Vet opens up to his family about war
By Shelley Jones Post-Tribune correspondent August 23, 2014 11:16AM
Howard Milam in Vietnam, 1969 | Photo provided
Updated: August 25, 2014 2:03AM
VALPARAISO — It turns out life in a rural farming community is great training for war.
First, there’s that old-fashioned we-don’t-lock-our-doors trust among neighbors that prepares a young man to put that kind of faith in his comrades. And then there’s the dynamite.
Farmers use a lot of dynamite. Or at least they did in 1950s and ‘60s Kingsbury, Indiana, home to the now defunct ordnance plant that was hopping during World War II.
Howard Milam grew up in the tiny town of 190 folks six miles south of LaPorte just across the street from the garage.
“If you wanted a stump out you ran to the LaPorte Co-Op, bought a case of dynamite and blew your stumps out,” Milam said.
Knowledge from the agrarian life made Milam a prime candidate for demolition duty during the Vietnam War. “It was an extra $65 a month and that was a lot of money. We needed the money,” he said, recalling being 20 years old with his new bride, Bonnie.
They married after a year-and-a-half of dating on July 19, 1969, right before he began his one-year tour in Vietnam, after being drafted into the Army. Forty-five years later they remain one of those couples that unabashedly admits they prefer to do everything together, even grocery shopping, and embarrass their children and grandkids with their displays of affection.
However, the war settled in with them from the very beginning, even when it couldn’t bear mentioning. “When I gave those vows I didn’t realize they would kick in that quickly,” Bonnie Milam said of the promises to take the bad with the good. “It changes people. Not the same person who left came back.”
The two wrote each other daily, even though the letters often arrived in huge piles only every six weeks. Milam served in the 1st Squadron, 4th Cavalry, attached to the 1st Division, otherwise known as “Big Red 1.” He drove a tank for eight months and was then transferred to the 25th Infantry Division where he was switched to leading a perimeter squad on night watch for three months and then mail runs for his final month, “because I was considered a short-timer,” he said.
“That really depended upon your captain. I would run into people who were under 30 days (left in their one-year tour) sitting on top of a tank,” Milam said. “Some captains would say, ‘You’ve made it 11 months, we’re going to try to keep you alive’.”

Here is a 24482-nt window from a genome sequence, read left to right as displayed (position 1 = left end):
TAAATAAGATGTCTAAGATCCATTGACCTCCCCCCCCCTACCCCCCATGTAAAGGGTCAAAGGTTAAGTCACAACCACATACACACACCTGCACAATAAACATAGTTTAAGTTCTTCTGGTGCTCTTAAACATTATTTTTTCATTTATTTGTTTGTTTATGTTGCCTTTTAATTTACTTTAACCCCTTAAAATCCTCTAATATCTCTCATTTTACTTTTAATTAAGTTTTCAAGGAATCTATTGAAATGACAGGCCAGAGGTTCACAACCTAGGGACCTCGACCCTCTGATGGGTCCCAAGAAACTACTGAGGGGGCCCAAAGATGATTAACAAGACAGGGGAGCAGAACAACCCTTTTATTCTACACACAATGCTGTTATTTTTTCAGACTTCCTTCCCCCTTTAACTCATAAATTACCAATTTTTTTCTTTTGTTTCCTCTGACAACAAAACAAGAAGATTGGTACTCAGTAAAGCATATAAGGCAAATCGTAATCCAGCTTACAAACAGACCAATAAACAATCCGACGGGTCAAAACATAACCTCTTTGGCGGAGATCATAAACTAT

He made it back, though not entirely unscathed. Milam was denied a Purple Heart for a head injury received when a tank he was driving hit a mine. The army doctor who recommended him was baffled that it was denied on the technicality that the injury was considered to be from the falling hatch and not the explosion that caused the hatch to fall. Milam was honored with two Bronze Stars, however.
Milam has been arriving at some major milestones this year. On March 28, he retired from Brown Tire in Valparaiso after 25 years as the service manager. Two days later he celebrated his birthday and decided this retirement phase was a good time to acquaint his family with his war past.
“When I turned 65, I sat my wife and two kids down and asked them if they wanted to know anything about Vietnam, even some of the harsher realities,” Howard Milam said. “They weren’t shocked, but they were upset that kids that age had to go through that. They know some of the worst things that happened to me and they’re OK with that.”
It is that latent openness that has helped close the last communication gap for this happy couple.
“We were close in most ways, but that was the barrier,” Bonnie said of Howard’s unwillingness to speak of his war experiences. “But I also knew that pushing him wouldn’t help. There was that one little section of his life that was closed off and I couldn’t fix it. And I’m a fixer.
“I look back and I can see why sometimes it is hard for veterans to keep a relationship going,” she said.